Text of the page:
August 21, 2013
“Is this a dagger I hold before me? The handle towards my hand?”
In the works of the Bard, we often find illuminating examples of the flaws within all of us that ultimately result in problems that could have been avoided had we stayed true to our original intent. For you Cliff Notes fans out there, this loosely translates to, “most of the time we do it to ourselves”. Aside from the life of a Hollywood starlet, is this any more true than in the data center design and construction process where the addition capabilities outside the project’s original scope wind up causing delays in the final delivery of the facility? No one maliciously intends on turning a six-month project into 18 months of added cost and finger pointing. In fact, these instances usually start with the seemingly benign phrase of “It’s just a…”
Perhaps only, “It’s not you it’s me” or “I just want to be friends” can wreck more havoc than any request that begins with the infamous, “It’s just a…” Of course we all know that it’s not the phrase itself, but it’s resultant dependent clause that leads to the problem. Typically, the initial request itself appears innocuous and even seems to make perfect sense—let’s add another generator, for example. And just like the witches’ prophecy to Macbeth—that he will become King of Scotland—most folks are pretty quick to jump on board. Unfortunately, this is where problems begin to creep in.
As Shakespeare so often demonstrates, a single action has many ramifications and it is no different within the realm of the data center. Adding new capabilities to the original data center design typically begins a cascading list of modifications or additions to support the original request. Are power requirements impacted? Do wiring schemes need to be modified? What are the modifications to the physical facility that need to be made to accommodate the desired “minor” deviation from the original site design? You see how these things can quickly add up. In Macbeth, his “it’s just a…” moment resulted in a fairly substantial body count. For you the metrics are cost and schedule impact.
In most instances requested changes, no matter how minor they seem, are the result of poor upfront planning. This is particularly an issue in “customized” data center implementations. While there are definitely instances (but not all) when an organization’s needs do necessitate a data center that is designed and built to address its unique circumstances, in the majority of instances these “unique requirements” are more the result of one of three things:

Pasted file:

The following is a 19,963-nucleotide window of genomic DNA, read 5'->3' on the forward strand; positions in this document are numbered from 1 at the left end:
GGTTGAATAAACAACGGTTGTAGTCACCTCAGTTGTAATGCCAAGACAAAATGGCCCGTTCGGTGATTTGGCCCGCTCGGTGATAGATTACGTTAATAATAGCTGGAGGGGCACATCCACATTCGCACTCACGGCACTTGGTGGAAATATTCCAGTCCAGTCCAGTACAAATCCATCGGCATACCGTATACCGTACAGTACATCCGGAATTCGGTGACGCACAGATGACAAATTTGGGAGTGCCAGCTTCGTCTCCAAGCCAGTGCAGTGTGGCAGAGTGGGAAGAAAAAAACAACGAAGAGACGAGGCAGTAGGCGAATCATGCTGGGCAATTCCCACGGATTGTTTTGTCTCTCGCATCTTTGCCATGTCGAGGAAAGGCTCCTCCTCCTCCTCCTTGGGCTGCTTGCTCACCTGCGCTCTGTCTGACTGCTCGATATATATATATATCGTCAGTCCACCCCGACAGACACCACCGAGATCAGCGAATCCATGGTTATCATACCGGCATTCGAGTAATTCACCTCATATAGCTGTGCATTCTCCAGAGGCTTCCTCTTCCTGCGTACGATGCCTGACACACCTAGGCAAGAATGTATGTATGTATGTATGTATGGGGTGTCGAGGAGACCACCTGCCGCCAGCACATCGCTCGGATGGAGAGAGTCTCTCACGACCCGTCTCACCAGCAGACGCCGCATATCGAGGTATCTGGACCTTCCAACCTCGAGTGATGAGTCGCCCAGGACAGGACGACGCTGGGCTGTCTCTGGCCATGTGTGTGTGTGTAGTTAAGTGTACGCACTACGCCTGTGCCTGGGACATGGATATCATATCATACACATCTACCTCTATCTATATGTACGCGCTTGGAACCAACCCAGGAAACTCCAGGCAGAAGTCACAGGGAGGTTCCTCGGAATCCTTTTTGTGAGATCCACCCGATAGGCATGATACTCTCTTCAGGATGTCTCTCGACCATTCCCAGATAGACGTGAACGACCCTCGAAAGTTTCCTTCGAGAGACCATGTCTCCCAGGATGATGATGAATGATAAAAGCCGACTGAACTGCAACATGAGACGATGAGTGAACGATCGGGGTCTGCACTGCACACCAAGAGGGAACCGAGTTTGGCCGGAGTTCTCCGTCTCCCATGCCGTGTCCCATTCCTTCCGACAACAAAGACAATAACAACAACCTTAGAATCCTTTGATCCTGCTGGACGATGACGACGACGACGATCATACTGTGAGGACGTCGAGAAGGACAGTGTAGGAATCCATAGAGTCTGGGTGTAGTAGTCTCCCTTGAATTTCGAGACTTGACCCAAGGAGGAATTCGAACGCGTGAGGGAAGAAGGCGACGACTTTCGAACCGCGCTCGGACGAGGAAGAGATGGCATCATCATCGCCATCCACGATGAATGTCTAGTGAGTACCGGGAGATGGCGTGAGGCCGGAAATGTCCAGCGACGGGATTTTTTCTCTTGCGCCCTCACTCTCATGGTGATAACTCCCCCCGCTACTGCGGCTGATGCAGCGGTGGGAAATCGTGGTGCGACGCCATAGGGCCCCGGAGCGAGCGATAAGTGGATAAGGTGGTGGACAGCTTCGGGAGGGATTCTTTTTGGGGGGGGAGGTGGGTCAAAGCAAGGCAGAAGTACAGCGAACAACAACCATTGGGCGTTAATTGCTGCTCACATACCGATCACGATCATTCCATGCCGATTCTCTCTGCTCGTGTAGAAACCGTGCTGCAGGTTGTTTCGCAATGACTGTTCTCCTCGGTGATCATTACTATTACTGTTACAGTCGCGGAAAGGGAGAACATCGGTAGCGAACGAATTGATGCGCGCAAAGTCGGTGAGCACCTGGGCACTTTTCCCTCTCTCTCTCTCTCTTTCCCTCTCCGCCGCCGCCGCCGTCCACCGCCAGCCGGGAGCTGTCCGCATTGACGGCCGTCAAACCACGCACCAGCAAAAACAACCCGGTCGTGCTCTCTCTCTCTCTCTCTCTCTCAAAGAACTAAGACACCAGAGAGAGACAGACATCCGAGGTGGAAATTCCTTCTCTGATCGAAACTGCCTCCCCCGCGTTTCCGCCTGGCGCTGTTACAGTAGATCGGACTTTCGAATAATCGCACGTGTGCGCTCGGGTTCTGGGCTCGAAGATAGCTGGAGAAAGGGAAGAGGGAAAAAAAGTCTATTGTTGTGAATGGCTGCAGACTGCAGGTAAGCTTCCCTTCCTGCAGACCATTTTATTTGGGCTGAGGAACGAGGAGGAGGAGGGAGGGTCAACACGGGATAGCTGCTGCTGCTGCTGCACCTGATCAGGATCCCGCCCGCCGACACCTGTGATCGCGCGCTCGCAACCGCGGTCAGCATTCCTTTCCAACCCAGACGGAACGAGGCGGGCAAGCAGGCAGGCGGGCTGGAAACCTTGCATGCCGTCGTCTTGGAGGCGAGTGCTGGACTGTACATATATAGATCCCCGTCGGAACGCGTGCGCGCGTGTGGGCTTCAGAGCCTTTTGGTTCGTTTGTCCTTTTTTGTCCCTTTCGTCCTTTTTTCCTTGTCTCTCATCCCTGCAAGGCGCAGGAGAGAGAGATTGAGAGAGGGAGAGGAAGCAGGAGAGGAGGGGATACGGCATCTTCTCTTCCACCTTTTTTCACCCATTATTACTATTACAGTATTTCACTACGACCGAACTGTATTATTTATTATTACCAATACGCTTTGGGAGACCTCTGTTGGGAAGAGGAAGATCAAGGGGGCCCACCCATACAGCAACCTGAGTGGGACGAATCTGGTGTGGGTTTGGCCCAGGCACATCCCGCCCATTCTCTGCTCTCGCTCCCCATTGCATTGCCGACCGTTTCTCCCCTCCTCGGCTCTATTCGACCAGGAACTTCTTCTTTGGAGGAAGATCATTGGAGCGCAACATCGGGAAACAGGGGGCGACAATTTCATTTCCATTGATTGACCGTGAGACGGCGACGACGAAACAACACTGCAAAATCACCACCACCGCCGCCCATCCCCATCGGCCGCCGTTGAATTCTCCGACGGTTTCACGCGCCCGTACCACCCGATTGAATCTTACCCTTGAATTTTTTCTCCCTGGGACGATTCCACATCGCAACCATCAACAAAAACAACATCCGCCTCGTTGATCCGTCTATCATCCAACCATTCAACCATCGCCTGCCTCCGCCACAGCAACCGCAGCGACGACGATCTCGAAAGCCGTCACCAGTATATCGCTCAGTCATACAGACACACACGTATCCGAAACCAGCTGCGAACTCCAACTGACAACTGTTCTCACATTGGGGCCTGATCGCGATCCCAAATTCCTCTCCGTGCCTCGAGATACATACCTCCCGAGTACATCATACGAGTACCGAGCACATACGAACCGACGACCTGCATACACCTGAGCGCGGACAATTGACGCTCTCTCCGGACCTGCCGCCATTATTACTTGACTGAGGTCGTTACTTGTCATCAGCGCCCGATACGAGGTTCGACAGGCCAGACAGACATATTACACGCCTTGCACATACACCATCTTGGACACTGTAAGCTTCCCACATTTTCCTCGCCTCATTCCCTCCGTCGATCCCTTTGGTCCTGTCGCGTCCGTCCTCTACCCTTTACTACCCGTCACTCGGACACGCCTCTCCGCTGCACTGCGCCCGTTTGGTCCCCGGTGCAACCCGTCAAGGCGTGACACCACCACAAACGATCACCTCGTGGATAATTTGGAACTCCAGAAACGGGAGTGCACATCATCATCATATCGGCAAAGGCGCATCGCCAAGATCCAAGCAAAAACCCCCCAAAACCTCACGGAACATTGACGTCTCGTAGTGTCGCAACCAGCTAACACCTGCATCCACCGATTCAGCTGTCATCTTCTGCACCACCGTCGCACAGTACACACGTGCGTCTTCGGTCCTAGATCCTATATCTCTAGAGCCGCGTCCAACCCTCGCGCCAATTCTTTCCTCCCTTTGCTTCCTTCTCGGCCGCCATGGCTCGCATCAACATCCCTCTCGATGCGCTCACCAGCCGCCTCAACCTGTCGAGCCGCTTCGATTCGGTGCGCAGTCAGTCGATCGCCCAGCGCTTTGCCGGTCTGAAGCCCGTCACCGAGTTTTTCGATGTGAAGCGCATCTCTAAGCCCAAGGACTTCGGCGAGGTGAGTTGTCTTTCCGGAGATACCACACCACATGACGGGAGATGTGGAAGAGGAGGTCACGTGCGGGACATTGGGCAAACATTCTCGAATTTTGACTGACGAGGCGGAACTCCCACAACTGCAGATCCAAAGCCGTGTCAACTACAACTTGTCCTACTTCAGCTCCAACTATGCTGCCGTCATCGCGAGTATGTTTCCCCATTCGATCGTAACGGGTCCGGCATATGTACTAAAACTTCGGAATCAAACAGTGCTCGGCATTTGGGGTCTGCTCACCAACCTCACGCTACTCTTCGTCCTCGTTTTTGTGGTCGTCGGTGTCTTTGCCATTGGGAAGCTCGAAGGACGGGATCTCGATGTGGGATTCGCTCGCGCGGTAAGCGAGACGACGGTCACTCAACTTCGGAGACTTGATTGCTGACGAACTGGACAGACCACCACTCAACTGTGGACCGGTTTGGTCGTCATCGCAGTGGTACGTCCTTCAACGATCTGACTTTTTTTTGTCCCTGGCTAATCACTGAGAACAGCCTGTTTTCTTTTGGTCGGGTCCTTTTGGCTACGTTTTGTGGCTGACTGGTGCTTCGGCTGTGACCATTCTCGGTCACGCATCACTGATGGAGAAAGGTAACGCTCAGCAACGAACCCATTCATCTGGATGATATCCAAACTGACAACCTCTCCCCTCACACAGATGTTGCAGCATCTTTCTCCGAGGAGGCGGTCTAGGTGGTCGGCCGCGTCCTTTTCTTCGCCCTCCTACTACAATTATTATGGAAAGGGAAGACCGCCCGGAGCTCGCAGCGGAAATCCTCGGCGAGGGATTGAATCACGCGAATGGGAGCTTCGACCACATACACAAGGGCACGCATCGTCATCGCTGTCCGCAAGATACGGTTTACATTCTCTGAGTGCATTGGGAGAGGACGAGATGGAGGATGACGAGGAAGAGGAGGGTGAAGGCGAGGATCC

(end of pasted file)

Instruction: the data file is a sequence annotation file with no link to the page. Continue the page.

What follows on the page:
A) A person’s once in a lifetime experience that caused an outage 15 years ago (as if the world stayed in a vacuum state from that point)
B) Lack of actual experience, but someone told them they should have “it”
C) Hubris, because building stuff is fun and they really like career projects
than physical need. Like any major project, maintaining a discipline amongst all team members is the greatest hurdle to overcome. The best defense against “mission creep” or “saving us from ourselves”, take your pick, is a standard data center design and construction process for your application that is easily replicable and provides a consistent level of performance. For example, the standard, Facebook OpenCompute Design is not going to work for your 1MW hybrid mission critical data center.
As experience across industries has consistently demonstrated, a standard product is inherently superior to customized versions in terms of speed of delivery, reliability and long-term operation. This is due to the fact that all processes and components (including spare parts) are easily maintained and can be enhanced over time due to their ability to provide a regular feedback loop for analytical metrics. In contrast, movement along the “one off” continuum negates the ability of any of the elements to be effectively implemented. Thus, the near and longer term implications of even the most minor “it’s just a…” have a compound impact as they are adopted.
Designing and building a data center is obviously a non-trivial task, but comprehensive upfront planning and proven data center design can dramatically simplify the process. Modifications, even the “it’s just a…” type can cost you dearly in time and money. Maintaining the discipline to stick with your plan may be tough, but we can once again look to Macbeth as our cautionary guide. After all, no one wants to wind up with their head on Macduff’s pike.